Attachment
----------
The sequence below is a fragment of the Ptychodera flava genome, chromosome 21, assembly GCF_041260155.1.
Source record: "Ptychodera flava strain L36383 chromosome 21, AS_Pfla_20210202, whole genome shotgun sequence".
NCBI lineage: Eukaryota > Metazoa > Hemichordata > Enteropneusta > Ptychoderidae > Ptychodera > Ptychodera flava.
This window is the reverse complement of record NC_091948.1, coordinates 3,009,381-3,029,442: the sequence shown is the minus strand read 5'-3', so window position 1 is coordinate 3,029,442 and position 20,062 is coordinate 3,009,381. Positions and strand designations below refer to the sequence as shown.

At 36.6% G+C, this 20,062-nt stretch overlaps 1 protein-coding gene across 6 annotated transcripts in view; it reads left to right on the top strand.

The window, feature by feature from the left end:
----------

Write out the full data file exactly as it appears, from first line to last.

The sequence below is a fragment of the Ptychodera flava genome, chromosome 21, assembly GCF_041260155.1.
Source record: "Ptychodera flava strain L36383 chromosome 21, AS_Pfla_20210202, whole genome shotgun sequence".
NCBI lineage: Eukaryota > Metazoa > Hemichordata > Enteropneusta > Ptychoderidae > Ptychodera > Ptychodera flava.
This window is the reverse complement of record NC_091948.1, coordinates 3,009,381-3,029,442: the sequence shown is the minus strand read 5'-3', so window position 1 is coordinate 3,029,442 and position 20,062 is coordinate 3,009,381. Positions and strand designations below refer to the sequence as shown.

At 36.6% G+C, this 20,062-nt stretch overlaps 1 protein-coding gene across 6 annotated transcripts in view; it reads left to right on the top strand.

The window, feature by feature from the left end: